Pittsburgh Musical Theater has restructured, allowing founding director Ken Gargaro to step back from daily operations to focus on strategic planning, fundraising, and educational outreach.

Finally, Pittsburgh audiences eagerly anticipate The Producers, which launches its national tour Sept. 10-29 at the Benedum Center.

Michael Grossberg


The biggest search in the Seattle arts scene in the last few months has been for a new artistic director for ACT Theatre, since the departure earlier this year of the late, lamented Gordon Edelstein for Connecticut's Long Wharf Theatre. But while word has it that the board has at least got down to some select finalists, there's no evidence that the final decision will come down before the end of summer.

In the meantime, another theatre organization has announced the successful conclusion of its search for a new executive director. The new head of the Seattle Fringe Festival (SFF) will be Andrew Haines, a local director and arts administrator who, like many of Seattle's freelance artistic community, has been dividing his career between theatre pursuits and working in the and corporate worlds.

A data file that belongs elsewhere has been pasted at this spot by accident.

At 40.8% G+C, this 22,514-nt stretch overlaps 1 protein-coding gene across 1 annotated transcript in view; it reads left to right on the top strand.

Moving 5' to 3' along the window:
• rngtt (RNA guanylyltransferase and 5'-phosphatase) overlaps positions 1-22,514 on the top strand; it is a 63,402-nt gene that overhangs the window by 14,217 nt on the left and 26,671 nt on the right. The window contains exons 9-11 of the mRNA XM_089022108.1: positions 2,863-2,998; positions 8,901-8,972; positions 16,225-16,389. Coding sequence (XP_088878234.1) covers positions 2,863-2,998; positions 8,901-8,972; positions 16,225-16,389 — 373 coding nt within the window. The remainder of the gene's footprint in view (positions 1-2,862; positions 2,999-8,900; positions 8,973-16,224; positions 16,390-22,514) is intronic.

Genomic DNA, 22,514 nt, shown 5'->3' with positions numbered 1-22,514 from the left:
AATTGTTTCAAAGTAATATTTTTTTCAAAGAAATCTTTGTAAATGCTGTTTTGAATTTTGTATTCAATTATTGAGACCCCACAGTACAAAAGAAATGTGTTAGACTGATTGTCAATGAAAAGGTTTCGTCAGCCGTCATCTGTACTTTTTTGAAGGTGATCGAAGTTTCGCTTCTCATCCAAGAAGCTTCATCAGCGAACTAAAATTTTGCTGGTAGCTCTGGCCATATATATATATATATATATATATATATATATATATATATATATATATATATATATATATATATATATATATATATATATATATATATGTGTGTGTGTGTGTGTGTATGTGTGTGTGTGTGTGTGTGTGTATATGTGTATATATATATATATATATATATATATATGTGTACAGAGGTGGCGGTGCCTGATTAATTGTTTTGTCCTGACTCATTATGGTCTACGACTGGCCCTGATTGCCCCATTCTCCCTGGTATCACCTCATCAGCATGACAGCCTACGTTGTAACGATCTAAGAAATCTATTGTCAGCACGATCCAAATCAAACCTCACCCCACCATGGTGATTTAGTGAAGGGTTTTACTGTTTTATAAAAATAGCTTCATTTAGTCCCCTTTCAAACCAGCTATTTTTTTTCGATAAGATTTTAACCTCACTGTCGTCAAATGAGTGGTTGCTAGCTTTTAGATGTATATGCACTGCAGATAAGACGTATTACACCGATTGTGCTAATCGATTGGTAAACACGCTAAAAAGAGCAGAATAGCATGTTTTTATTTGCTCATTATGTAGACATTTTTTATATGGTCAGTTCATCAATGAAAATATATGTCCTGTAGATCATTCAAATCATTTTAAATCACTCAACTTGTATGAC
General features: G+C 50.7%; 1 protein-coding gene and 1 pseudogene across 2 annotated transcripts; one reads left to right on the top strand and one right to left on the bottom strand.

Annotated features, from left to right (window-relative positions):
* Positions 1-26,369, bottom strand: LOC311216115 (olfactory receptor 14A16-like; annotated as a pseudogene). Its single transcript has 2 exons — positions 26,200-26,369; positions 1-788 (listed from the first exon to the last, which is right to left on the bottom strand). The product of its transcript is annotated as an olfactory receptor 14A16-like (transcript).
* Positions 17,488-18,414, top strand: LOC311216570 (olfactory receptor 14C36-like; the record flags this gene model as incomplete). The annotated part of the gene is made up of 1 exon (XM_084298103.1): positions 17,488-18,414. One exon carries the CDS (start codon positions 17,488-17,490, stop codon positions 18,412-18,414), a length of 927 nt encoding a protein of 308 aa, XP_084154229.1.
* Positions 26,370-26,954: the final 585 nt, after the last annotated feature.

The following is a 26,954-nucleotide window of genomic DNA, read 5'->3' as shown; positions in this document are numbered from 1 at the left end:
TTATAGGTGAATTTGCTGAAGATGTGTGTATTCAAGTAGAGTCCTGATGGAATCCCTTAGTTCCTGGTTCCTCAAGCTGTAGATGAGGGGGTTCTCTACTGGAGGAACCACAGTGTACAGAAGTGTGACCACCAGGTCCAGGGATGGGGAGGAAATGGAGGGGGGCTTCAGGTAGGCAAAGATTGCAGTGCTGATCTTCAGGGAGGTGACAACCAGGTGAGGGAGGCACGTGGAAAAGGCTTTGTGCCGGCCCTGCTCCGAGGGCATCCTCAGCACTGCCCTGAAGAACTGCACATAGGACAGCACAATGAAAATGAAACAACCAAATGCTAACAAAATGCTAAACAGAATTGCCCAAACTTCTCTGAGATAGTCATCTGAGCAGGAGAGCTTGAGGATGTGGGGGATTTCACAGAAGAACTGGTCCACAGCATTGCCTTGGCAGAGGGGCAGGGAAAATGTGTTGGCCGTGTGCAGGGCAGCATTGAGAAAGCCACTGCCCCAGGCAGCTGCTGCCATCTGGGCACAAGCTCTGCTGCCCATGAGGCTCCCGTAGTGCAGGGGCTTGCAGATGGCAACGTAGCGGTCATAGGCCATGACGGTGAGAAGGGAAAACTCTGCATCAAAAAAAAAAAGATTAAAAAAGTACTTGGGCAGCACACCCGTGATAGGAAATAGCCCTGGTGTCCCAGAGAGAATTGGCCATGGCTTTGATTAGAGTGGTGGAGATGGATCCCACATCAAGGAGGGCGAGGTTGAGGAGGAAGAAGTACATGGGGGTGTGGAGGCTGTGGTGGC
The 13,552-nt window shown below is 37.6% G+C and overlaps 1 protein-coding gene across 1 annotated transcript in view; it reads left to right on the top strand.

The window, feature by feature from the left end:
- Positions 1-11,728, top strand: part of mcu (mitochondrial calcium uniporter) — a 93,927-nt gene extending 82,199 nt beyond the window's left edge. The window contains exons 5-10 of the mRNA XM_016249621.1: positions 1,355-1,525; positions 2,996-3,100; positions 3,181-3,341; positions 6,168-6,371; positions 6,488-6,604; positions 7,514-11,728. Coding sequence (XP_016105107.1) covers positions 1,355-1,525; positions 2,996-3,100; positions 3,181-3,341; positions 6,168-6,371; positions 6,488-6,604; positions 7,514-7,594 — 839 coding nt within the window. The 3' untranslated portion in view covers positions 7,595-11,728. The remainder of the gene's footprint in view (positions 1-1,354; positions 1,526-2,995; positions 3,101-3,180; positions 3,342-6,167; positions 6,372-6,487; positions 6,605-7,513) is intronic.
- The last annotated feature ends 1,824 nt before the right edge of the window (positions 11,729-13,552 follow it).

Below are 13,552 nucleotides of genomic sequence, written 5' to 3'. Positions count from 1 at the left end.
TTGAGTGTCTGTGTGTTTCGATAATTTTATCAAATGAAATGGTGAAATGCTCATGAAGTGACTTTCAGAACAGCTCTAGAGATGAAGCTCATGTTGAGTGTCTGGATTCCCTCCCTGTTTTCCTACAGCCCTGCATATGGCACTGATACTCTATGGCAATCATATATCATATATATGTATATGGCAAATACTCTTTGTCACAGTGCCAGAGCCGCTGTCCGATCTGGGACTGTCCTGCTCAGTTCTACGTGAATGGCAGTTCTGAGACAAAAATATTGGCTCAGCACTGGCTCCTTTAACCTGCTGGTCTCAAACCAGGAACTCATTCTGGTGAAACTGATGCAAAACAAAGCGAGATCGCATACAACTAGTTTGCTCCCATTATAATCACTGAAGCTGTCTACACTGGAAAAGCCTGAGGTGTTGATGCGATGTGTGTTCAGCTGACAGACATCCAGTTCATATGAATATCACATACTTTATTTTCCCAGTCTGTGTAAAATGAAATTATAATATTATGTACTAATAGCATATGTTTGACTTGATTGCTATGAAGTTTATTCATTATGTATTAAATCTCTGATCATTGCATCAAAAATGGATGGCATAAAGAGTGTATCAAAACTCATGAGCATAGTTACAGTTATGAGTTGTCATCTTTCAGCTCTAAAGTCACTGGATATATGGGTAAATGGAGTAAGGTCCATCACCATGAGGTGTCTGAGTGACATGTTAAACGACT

Haines comes in to the position at a time when the SFF is enjoying a stability and steady growth that's the envy of most other local arts organizations. And that's in large part due to the inspired and tremendously unflappable leadership of outgoing director Kibby MacKinnon.

MacKinnon's five-year reign as the head of North America's oldest fringe festival has been a thoughtful and measured one. She's engineered an increase in the amount that artists receive from their tickets (this year they set their own price), started such innovative programs as the FringeACT New Play Festival, and increased the number of participants to this year's record levels (93 companies performing 96 shows). But most significantly, she's managed to move the SFF dates to this September from the traditional March slot, thus tying it to the North American fringe circuit that runs through the U.S. and Canada.